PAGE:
Possible Newell's Shearwater, Marion Reef, Coral Sea

To: Simon Mustoe <>
Subject: Possible Newell's Shearwater, Marion Reef, Coral Sea
From: "" <>
Date: Sun, 20 Dec 2009 15:40:02 +1100
Thanks for the note we will look forward to the submission.  Technically 
Tropical Shearwater is already on the Australian list but is listed (if I 
understand correctly) as Audubon's Shearwater Puffinus lherminieri.

A few interesting links though:'s_Shearwater


---- Simon Mustoe wrote:
> Hi,
> Just a quick note on the Newell's report from Marion Reef. It seems that we 
> made the drew the same conclusion as others in the past, and the moral as 
> always, is that the field guides are not complete. The Audubon's complex 
> includes a group of nesting islands home to birds collectively called 
> "Tropical Shearwater" and the size of the bird we saw seems to fit this 
> group. At the moment, it is generally considered as one 'species' though this 
> probably belies a more complex genetic make-up. From talking to Mike Carter, 
> who has also seen birds in the Coral Sea, Tropical Shearwaters from New 
> Caledonia fit the description of the bird we saw and are not dissimilar to 
> Newell's in terms of markings. If anything, Newell's is even larger and more 
> Manx Shearwater-like. So, we will be looking to submit this under Tropical 
> Shearwater, possibly along with Mike's observations. This species is not 
> currently on the Australian list, so this is an exciting find and would have 
> made the Lihou trip well worthwhile for every birder who came along. Who 
> knows what else there is to discover out there!!
> Regards,
> Simon.
> > Date: Sun, 13 Dec 2009 22:17:55 +1000
> > From: 
> > To: ; ; 
> > 
> > CC: 
> > Subject: [Birding-Aus] Possible Newell's Shearwater, Marion Reef, Coral Sea
> >
> > Hi all,
> >
> > Exciting news from Simon Mustoe on the Lihou expedition in the Coral Sea.
> > They have found and photographed a possible Newell's Shearwater. You can
> > see some (fairly grainy) photos at
> > however I'm sure when they get
> > back to port (and aren't transmitting data via satellite phones) that they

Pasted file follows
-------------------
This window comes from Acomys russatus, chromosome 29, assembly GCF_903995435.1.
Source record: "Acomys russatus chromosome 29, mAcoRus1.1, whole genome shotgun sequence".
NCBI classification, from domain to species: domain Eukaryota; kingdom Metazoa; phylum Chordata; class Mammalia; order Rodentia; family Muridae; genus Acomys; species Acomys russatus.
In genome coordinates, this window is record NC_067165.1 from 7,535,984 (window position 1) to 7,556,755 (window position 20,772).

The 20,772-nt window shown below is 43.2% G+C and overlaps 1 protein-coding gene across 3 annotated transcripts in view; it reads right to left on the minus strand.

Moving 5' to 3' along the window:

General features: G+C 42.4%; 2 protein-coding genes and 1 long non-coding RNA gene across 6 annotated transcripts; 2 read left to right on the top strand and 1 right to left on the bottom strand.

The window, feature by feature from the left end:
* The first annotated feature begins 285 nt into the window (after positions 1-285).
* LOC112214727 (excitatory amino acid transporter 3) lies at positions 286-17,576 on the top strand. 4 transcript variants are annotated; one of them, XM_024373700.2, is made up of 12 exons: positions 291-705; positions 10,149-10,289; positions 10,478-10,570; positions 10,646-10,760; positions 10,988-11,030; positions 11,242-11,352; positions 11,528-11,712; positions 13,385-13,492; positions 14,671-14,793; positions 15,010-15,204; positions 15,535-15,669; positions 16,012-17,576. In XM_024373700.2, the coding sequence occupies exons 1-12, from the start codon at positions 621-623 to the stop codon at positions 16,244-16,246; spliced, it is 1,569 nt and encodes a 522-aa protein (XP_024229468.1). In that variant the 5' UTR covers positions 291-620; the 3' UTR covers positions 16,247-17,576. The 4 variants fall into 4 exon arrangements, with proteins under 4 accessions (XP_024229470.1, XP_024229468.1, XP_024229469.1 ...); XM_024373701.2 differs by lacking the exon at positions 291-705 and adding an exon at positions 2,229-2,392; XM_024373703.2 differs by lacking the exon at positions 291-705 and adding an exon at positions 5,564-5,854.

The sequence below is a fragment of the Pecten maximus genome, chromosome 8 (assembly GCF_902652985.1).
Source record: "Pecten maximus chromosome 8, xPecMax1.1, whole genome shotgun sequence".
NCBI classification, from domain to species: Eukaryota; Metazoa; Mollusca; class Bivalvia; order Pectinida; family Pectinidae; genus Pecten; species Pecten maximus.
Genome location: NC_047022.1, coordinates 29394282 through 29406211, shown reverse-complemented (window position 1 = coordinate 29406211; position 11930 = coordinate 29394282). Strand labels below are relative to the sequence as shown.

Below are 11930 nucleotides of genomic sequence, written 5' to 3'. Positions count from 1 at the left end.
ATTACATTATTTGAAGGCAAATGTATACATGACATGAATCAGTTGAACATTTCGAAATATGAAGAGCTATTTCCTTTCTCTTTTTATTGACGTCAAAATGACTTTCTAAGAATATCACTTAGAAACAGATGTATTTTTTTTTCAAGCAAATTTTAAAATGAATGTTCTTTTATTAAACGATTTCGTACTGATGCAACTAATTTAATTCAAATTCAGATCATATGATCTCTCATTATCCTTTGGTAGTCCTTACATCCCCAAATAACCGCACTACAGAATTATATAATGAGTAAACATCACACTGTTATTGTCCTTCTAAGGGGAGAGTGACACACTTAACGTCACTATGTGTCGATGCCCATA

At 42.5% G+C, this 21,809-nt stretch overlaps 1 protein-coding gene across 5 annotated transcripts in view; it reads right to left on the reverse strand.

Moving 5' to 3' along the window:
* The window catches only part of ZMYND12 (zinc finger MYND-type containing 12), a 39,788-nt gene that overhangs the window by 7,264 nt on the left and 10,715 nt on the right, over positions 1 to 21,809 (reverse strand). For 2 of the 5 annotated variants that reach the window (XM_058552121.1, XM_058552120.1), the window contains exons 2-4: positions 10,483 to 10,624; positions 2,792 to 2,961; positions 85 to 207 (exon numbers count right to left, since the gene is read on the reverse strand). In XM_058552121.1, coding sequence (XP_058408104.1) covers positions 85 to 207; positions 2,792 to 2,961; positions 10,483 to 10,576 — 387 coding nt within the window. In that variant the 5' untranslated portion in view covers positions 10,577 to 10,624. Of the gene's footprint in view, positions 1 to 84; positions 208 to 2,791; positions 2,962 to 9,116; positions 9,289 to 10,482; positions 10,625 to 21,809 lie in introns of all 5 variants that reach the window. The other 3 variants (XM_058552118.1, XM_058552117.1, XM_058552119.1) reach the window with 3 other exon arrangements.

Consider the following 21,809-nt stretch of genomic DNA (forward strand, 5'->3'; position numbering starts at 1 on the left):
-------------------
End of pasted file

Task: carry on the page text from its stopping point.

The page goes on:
> > will post better shots. Below is Simon's description of the bird. Also, if
> > you haven't already checked it out, video #3 from the Lihou expedition is up
> > with some great underwater footage at
> >
> > Regards,
> > Chris
> >
> > ----------------------------------
> > Hi,
> >
> > Just on the east side of Marion Reef yesterday at about 16:30, we
> > encountered a medium-sized black and white shearwater flying with about 400
> > Wedge-tailed Shearwaters, a dozen Red-footed and Masked Boobies, fifty
> > Black-naped Terns and a few Common Noddies. The wind conditions were a fresh
> > (15 knot) southeasterly, clear skies and a 1.5m swell. The views were
> > obtained from the forecastle at a height of about 6m above sea level. The
> > bird in question did not approach close to the vessel. The minimum distance
> > was about 100m but it flew alongside for about 2 minutes, then returned for
> > a brief and slightly closer pass later. Photos were obtained during the
> > first sighting (see below).
> >
> > The most immediate noticeable feature was the large amount of white around
> > the tail. This was seeable without binoculars, giving the impression of an
> > almost white rump, and was much more extensive than in the similar-sized
> > Fluttering Shearwater. The black under the eye (see images) would rule out
> > Little Shearwater but the size and flight style was not right for the latter
> > species, which tends to fap in quick succession, inter-dispersed with glides
> > and is tiny compared to Common Noddy (see photo, with species side by side).
> > This bird was shearing more in the style of a Fluttering Shearwater and
> > flying strongly. Hutton's Shearwater could be ruled out by the combination
> > of base colour (black, as opposed to brown); lack of dusky markings under
> > the wings; lack og dark undertail coverts and lack of hood.
> >
> > The bird had thick dark trailing edges to the underwing and indistinct
> > axillary markings (see photo). The photos show no dark undertail coverts and
> > the white extending down the centre of the tail, indicative of Newell's
> > Shearwater. Although white extending up behind the eye is not apparent, it
> > seems to lack any collar, which would be a feature of Townsend's and
> > Fluttering Shearwater. Of all these species, Newell's is most likely as it
> > breeds in June and would disperse in other months. Fluttering breed in New
> > Zealand in October / November and Townsend's at this time of year off
> > Mexico.
> >
> > More to follow, including BARC submission.
> >
> > Simon Mustoe, Nathan Waugh, Dave Stickney, Jim Caine.
> > ===============================
> >
> >
> >
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